Report on Cologne cardinal’s PR strategy prompts renewed controversy

COLOGNE (CNS) — A recent report on the public relations strategy used by Cologne Cardinal Rainer Maria Woelki during a clerical sex abuse scandal has provoked renewed controversy, even after the cardinal’s March return from his six-month sabbatical initiated by Pope Francis, reported the German Catholic news agency KNA.

Tim Kurzbach, president of the Diocesan Council of Catholics in the Archdiocese of Cologne, told the Frankfurter Allgemeine Zeitung newspaper Aug. 15 the cardinal should take another, longer sabbatical.

“I hope that someone will now soon take responsibility in the interests of the people in the Archdiocese of Cologne,” Kurzbach said.

Early the same day, the Catholic reform group Maria 2.0 symbolically blocked access to the administrative headquarters of the archdiocese by stretching red and white barrier tape across the entrance and attaching a photo of a padlock with the message: “Vicar General’s office Cologne CLOSED. Moral bankruptcy.”

A banner with the inscription “Generalvikariat Kˆln — Geschlossen — Moralischer Bankrott” (“Vicar General’s office Cologne CLOSED. Moral bankruptcy”) and barrier tape are pictured stretched over the archdiocesan office in Cologne, Germany, Aug. 15, 2022, during an action by the church protest initiative Maria 2.0. (CNS photo/Uwe Weiser, KNA)

In addition, 21 diocesan employees demanded a new beginning with “personnel and systemic changes” and called on people to join the campaign.

Several prominent archdiocesan leaders have called for explanations, KNA reported. In Remscheid, less than 30 miles northeast of Cologne, Msgr. Thomas Kaster — who as city dean is the highest representative of the Catholic Church in the city — called on Pope Francis to issue a clear statement on Cardinal Woelki.

After allegations and accusations of mishandling reports on how the archdiocese dealt with clerical sex abuse, the cardinal has submitted a letter of resignation to the pope, who has not yet made a decision.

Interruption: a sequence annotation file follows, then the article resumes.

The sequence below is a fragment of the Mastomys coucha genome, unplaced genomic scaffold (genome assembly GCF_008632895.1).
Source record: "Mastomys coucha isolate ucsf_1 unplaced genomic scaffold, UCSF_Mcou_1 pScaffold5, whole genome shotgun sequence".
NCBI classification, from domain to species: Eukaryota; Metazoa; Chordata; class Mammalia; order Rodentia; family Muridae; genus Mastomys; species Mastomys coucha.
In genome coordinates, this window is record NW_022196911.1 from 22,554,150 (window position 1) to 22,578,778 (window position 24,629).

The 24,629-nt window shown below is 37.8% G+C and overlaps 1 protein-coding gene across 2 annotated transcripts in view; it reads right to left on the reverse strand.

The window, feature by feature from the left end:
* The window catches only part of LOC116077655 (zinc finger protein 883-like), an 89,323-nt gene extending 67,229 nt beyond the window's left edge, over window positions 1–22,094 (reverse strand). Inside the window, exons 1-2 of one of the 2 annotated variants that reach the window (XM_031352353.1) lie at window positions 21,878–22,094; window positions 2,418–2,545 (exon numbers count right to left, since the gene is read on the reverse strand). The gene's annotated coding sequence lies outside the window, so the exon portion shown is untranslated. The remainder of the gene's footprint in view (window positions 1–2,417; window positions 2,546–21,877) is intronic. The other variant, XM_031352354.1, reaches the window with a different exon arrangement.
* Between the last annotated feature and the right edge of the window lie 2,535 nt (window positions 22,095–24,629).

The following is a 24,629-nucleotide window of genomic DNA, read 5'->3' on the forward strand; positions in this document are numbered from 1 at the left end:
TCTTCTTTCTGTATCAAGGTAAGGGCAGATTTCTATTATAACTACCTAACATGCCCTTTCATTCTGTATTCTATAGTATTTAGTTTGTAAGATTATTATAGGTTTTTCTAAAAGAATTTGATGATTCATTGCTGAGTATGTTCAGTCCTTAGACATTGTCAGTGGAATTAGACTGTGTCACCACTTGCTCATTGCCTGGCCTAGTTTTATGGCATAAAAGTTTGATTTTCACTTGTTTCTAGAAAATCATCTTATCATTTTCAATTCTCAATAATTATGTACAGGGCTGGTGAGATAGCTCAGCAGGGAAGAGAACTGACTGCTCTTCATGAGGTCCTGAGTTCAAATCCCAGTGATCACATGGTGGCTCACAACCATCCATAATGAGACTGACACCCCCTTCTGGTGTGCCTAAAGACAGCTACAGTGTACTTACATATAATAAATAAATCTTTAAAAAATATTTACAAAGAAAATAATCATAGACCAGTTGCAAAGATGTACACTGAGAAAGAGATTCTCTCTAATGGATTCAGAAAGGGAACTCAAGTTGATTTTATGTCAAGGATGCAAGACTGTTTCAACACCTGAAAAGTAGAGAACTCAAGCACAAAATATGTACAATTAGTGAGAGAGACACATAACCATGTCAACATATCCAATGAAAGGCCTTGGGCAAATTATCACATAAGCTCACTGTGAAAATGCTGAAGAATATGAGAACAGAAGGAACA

“What is happening is that there are a lot of pressure groups, and under pressure it is not possible to discern,” Pope Francis told the editors of 10 Jesuit magazines in mid-June. “To be able to discern, I am waiting until there is no pressure. The fact that there are different points of view is fine. The problem is when there is pressure. That does not help.”

The renewed criticism was mainly triggered by a report in the Kölner Stadt-Anzeiger newspaper about the public relations strategy of the diocesan leadership.

On Aug. 5, the Cologne newspaper reported that Cardinal Woelki’s consultants had advised him and other leaders to persuade the victims’ advisory board to back his decision to commission a new legal firm in October 2020 to conduct an investigative report into the archdiocese’s handling of abuse. The newspaper cited an internal paper headlined “How the cardinal ‘survives’ until March 2021.”

At the time, Cardinal Woelki had been criticized for refusing to publish a previous legal report on the grounds that it contained methodological flaws.

The report said communications consultants had advised Cardinal Woelki and other representatives of the archdiocese to show “emotions” in a meeting with the victims’ advisory board and to have “jokers” up their sleeves, KNA reported.

Later, several members of the advisory board resigned from it, saying they had been taken by surprise when the change of law firm was approved and felt abused a second time. Many criticized this as an instrumentalization of abuse victims.

However, Msgr. Guido Assmann, vicar general, rejected the accusation. He said the actions of the archdiocese had “always and exclusively” been guided by the victims’ point of view, KNA reported.

The advisory board’s former spokesman, Peter Bringmann-Henselder, told the Kölnische Rundschau daily newspaper Aug. 19 that the archdiocese did not instrumentalize or manipulate victims.

There may have been recommendations from a public relations agency, Bringmann-Henselder said. However, the advisory board was not subjected to pressure or any other kind of influence. Lawyers presented reasons for and against a change of experts and afterward, the advisory board was offered time to think it over. The members present rejected this offer.

“All this happened neither under pressure nor under any kind of influence. Nothing was orchestrated here,” said Bringmann-Henselder.

Updated 8/19/22

Author: Catholic News Service

Catholic News Service is the U.S. Conference of Catholic Bishops’ news and information service.

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